Attack

HMS Ark Royal planes
Blackburn Skuas of No 800 Squadron Fleet Air Arm prepare to take off from HMS Ark Royal

The British force comprised the battlecruiser HMS Hood, the battleships HMS Valiant and Resolution, the aircraft carrier Ark Royal and an escort of cruisers and destroyers. The British had the advantage of being able to manoeuvre, while the French fleet was anchored in a narrow harbour and its crews did not expect an attack. The main armament of Dunkerque and Strasbourg was grouped on their bows and could not immediately be brought to bear. The British capital ships had 15-inch (381 mm) guns and fired a heavier broadside than the French. On 3 July, before negotiations were formally terminated, British Fairey Swordfish planes escorted by Blackburn Skuas from Ark Royal dropped magnetic mines in the harbour exit. The force was intercepted by French Curtiss H-75 fighters and a Skua was shot down into the sea with the loss of its two crew, the only British fatalities in the action.[15] French warships were ordered from Algiers and Toulon as reinforcements but did not reach Mers-El-Kebir in time to affect the outcome.[8]

Attack on Mers-el-Kébir harbor-EN
Diagram of the British attack on Mers-el-Kébir

A short while later, at 5:54 p.m., Churchill ordered the British ships to open fire against the French ships and the British commenced from 17,500 yd (9.9 mi; 16.0 km).[16] The third British salvo scored hits and caused a magazine explosion aboard Bretagne, which sank with 977 of her crew at 6:09 p.m. After thirty salvoes, the French ships stopped firing; the British force altered course to avoid return fire from the French coastal forts but Provence, Dunkerque and the destroyer Mogador were damaged and run aground by their crews.[17] Strasbourg and four destroyers managed to avoid the magnetic mines and escape to the open sea under attack from a flight of bomb-armed Swordfish from Ark Royal. The French ships responded with anti-aircraft fire and shot down two Swordfish, the crews being rescued by the destroyer HMS Wrestler. As the bombing had little effect, at 6:43 p.m. Somerville ordered his forces to pursue and the light cruisers HMS Arethusa and Enterprise engaged a French destroyer. At 8:20 p.m. Somerville called off the pursuit, feeling that his ships were ill deployed for a night engagement. After another ineffective Swordfish attack at 8:55 p.m., Strasbourg reached Toulon on 4 July.[18]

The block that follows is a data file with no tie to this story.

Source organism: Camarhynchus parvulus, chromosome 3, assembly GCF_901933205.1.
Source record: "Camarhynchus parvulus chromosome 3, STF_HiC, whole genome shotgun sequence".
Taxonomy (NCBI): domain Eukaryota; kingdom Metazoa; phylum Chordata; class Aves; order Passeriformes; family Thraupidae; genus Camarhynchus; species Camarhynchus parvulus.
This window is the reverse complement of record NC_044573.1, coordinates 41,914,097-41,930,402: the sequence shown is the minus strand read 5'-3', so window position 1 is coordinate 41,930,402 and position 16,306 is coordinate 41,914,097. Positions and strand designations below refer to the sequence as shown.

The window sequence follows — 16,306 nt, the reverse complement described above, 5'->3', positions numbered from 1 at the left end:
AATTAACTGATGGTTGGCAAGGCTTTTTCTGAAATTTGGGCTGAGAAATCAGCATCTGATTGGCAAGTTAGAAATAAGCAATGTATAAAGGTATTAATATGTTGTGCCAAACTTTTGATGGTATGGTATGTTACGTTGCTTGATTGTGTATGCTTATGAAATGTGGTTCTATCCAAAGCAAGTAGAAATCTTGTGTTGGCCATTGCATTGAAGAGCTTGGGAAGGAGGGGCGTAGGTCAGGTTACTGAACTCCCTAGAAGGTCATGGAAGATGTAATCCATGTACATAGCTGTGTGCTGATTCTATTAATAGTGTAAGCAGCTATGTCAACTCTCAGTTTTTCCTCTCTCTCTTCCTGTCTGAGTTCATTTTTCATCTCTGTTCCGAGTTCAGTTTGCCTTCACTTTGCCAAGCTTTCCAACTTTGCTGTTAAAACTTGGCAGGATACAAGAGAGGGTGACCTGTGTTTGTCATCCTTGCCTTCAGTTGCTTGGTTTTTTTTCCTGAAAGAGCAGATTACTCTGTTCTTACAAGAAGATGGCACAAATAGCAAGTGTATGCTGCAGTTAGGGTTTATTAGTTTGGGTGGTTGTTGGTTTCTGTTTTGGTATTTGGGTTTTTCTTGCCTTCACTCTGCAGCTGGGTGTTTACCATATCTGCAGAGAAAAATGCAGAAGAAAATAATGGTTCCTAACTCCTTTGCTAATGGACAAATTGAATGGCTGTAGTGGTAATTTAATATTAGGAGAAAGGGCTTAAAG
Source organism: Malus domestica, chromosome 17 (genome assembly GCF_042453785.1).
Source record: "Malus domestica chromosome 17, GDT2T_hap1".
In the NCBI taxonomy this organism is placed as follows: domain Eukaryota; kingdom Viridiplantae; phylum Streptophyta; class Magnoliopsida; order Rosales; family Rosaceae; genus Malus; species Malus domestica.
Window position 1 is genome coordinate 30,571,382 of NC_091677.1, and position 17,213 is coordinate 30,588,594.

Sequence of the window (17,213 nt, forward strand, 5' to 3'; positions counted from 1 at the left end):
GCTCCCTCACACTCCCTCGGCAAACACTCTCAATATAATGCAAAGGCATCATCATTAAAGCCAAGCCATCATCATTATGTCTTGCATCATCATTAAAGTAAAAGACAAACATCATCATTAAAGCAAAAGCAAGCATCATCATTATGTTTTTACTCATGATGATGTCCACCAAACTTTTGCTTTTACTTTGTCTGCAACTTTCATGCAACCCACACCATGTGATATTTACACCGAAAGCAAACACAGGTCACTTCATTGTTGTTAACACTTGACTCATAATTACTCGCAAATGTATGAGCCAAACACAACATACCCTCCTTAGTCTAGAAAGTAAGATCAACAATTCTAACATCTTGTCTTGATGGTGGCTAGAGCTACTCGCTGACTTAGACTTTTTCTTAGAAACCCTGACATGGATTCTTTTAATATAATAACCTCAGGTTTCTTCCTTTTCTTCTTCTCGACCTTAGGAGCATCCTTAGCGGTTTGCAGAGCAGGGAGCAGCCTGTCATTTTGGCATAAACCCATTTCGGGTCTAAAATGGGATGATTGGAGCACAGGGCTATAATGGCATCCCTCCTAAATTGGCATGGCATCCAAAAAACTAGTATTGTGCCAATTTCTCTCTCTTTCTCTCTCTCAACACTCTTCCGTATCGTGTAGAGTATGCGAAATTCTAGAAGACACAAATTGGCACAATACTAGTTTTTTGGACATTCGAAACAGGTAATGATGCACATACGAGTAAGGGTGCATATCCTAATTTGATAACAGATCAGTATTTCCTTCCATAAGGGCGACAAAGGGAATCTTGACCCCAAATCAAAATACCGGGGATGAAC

Cuirassé Bretagne 03-07-1940 jpg
Battleship Bretagne burning fiercely and still under shellfire

On 4 July, the British submarine HMS Pandora sank the French aviso (gunboat) Rigault de Genouilly, sailing from Oran, with the loss of 12 of its crew. As the British believed that the damage inflicted on Dunkerque and Provence was not serious, Swordfish aircraft from Ark Royal raided Mers-el-Kébir again on the morning of 8 July. A torpedo hit the patrol boat Terre-Neuve, which was full of depth charges and moored alongside Dunkerque. Terre-Neuve quickly sank and the depth charges went off, causing serious damage to Dunkerque.[19] The last phase of Operation Catapult was another attack on 8 July, by aircraft from the carrier HMS Hermes against the battleship Richelieu at Dakar, which was seriously damaged. The French Air Force (Armée de l'Air) made reprisal raids on Gibraltar, including a half-hearted night attack on 5 July, when many bombs landed in the sea and raids on 24 September by forty aircraft and the next day with more than a hundred bombers.[20][21]

Aftermath

Analysis

Mogador 03-07-1940 jpg
The French destroyer Mogador running aground, after having been hit by a 15-inch shell.

Churchill wrote "This was the most hateful decision, the most unnatural and painful in which I have ever been concerned".[22] Relations between Britain and France were severely strained for some time and the Germans enjoyed a propaganda coup. Somerville said that it was "...the biggest political blunder of modern times and will rouse the whole world against us...we all feel thoroughly ashamed...".[23] Although it did rekindle anglophobia in France, the action demonstrated Britain's resolve to continue the war and rallied the British Conservative Party around Churchill (Neville Chamberlain, Churchill's predecessor as prime minister, was still party leader). The British action showed the world that defeat in France had not reduced the determination of the government to fight on and ambassadors in Mediterranean countries reported favourable reactions.[20]